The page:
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EU outlines need for Libya-owned political process at Berlin Conference

President of Turkey Recep Tayyip Erdogan and Foreign Minister of Turkey Mevlut Cavusoglu attend the Berlin Conference on Libyan peace in Berlin, Germany on January 19, 2020. [Turkish Presidency/Murat Cetinmuhurdar/Anadolu Agency]
President of Turkey Recep Tayyip Erdogan and Foreign Minister of Turkey Mevlut Cavusoglu attend the Berlin Conference on Libyan peace in Berlin, Germany on January 19, 2020. [Turkish Presidency/Murat Cetinmuhurdar/Anadolu Agency]

The European Union (EU) has stressed the need for a political process, led and owned by Libya itself, at the Berlin conference yesterday.

In a joint statement, the European Commission president, Ursula von der Leyen, and European Union foreign policy chief, Josep Borrell, announced: “As the European Union, we reaffirm that the only sustainable solution to the crisis in Libya is through UN-led mediation efforts that put the needs of all Libyan people at the forefront. Only a Libyan-led and Libyan-owned political process can end the conflict and bring lasting peace.”

The conference on resolving the Libyan conflict, held in the German capital of Berlin yesterday, “brought together the most influential regional and international partners at this critical moment in the Libyan crisis,” including representatives from the UN, US, Russia, Turkey, France, Germany, Egypt and other nations.

The participants talked about a number of issues regarding the conflict, in which international powers have been involved, and proposed a range of resolutions and commitments, such as an end to foreign interference, by committing to “refraining from interference in the armed conflict or in the internal affairs of Libya.”

Libya peace summit struggles to draw eastern commander Haftar back into diplomacy

Another agreement they came to was to “unequivocally and fully respect and implement the arms embargo” implemented by the UN in 2011, while calling on “all actors to refrain from any activities exacerbating the conflict… including the financing of military capabilities or the recruitment of mercenaries.” Any country breaching the arms embargo is also to be subjected to the enforcement of sanctions, by the UN Security Council.

The other commitments consisted of human rights, the dismantling of armed groups and militias, the return to a political and diplomatic process, and particularly the ceasefire between the rival groups of the Libyan conflict – the UN-backed Government of National Accord (GNA) and the Libyan National Army (LNA) of warlord Khalifa Haftar. The ceasefire has been violated numerous times, especially by Haftar’s forces, who have led a campaign to capture Tripoli since April of last year, and currently lay on the outskirts of the city. Efforts to establish a ceasefire were reignited over a week ago, when both sides travelled to Russia’s capital Moscow to hold talks, but the process broke down and failed.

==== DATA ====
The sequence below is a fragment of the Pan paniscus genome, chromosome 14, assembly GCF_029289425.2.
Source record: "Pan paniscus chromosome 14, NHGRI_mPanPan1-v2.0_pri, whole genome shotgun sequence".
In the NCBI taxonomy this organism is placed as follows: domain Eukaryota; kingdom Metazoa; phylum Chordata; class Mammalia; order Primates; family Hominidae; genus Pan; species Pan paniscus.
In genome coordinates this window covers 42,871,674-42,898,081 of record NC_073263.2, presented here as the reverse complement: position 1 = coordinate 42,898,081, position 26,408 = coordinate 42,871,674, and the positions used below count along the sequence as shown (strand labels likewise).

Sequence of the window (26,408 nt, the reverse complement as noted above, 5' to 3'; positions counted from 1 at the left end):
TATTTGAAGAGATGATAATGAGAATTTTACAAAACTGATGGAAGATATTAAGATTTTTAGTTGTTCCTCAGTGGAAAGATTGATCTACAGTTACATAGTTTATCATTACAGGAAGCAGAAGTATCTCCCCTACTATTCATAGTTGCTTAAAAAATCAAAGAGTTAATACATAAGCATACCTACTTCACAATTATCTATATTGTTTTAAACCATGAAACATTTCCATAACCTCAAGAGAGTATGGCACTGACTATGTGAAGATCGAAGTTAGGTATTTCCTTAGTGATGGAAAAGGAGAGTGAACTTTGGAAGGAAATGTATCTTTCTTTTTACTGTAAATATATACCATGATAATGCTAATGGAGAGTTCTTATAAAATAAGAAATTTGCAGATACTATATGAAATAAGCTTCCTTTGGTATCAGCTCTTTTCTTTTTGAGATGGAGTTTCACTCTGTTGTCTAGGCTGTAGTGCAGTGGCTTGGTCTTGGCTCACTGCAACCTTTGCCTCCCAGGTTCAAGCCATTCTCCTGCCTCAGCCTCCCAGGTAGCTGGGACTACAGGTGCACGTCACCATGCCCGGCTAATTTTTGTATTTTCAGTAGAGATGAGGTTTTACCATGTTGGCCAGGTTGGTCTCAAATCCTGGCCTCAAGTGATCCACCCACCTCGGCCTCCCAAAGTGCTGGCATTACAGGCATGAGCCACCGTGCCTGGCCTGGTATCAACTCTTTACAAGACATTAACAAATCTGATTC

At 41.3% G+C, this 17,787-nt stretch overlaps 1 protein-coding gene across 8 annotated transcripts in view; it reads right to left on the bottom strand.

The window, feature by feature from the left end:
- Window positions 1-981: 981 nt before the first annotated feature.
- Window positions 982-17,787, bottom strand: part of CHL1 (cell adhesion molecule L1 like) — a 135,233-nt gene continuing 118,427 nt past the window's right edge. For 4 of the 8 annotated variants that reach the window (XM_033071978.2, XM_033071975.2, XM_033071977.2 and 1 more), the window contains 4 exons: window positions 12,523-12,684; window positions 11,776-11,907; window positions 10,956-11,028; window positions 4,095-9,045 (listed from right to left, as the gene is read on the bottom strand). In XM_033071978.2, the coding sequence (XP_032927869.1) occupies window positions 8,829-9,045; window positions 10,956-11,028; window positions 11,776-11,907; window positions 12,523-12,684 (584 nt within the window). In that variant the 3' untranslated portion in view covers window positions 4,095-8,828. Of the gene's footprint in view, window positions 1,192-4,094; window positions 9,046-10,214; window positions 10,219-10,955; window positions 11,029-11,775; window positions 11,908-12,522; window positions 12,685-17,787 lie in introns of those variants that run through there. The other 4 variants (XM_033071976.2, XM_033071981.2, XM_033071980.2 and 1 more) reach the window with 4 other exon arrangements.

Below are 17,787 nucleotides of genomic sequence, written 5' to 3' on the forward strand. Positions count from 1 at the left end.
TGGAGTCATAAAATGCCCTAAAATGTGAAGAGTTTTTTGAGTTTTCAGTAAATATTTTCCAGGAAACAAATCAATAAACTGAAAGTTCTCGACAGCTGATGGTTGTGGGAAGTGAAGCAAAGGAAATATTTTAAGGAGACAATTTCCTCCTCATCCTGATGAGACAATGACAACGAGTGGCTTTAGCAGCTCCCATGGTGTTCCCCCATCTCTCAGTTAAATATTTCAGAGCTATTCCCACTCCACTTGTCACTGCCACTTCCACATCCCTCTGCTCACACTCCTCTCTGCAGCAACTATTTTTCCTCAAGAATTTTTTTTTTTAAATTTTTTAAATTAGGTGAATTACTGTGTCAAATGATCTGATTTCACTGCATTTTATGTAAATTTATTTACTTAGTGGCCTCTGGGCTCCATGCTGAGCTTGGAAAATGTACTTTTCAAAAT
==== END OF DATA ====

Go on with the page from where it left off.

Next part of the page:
Much speculation emerged, however, when Turkish president, Recep Tayyip Erdogan, left the conference earlier than expected, allegedly refusing to attend the dinner following the end of the conference. According to German news agency, DPA International, Erdogan did not leave prematurely, and only left after the necessary talks were concluded, but chose not to stay for the dinner.

Why Haftar refused to sign the Moscow ceasefire document

The Turkish president has long been frustrated with the EU for its lack of support of Turkey’s efforts to back the GNA and repel Haftar’s forces, leading many to believe that he left due to the EU’s vagueness of its stance on the Libyan conflict, and the lack of a clear condemnation of Haftar.

Since the overthrow and killing of Muammar Gaddafi in 2011, Libya has been subjected to two rival governments or factions within the country: the GNA, which controls most of the west including the key city of Tripoli, and the LNA, which controls the east and is led by formerly-exiled field marshal, Haftar. Throughout the ongoing Libyan civil war, Turkey – along with the UN – has backed and militarily assisted the GNA, against Haftar’s forces.

Turkey’s support for the government has led it to take wider steps in recent months, to increase ties and military support for the GNA, by signing pacts on military cooperation and maritime boundaries in the Eastern Mediterranean, at the end of November. As part of these relations, Turkey offered direct military support last month, in order to push back Haftar’s advance, which the GNA accepted and called for. As a result, Turkey has sent approximately 2,000 fighters from Syria to repel Haftar, along with a small contingent of Turkish officers and advisors, to train and advise GNA forces.

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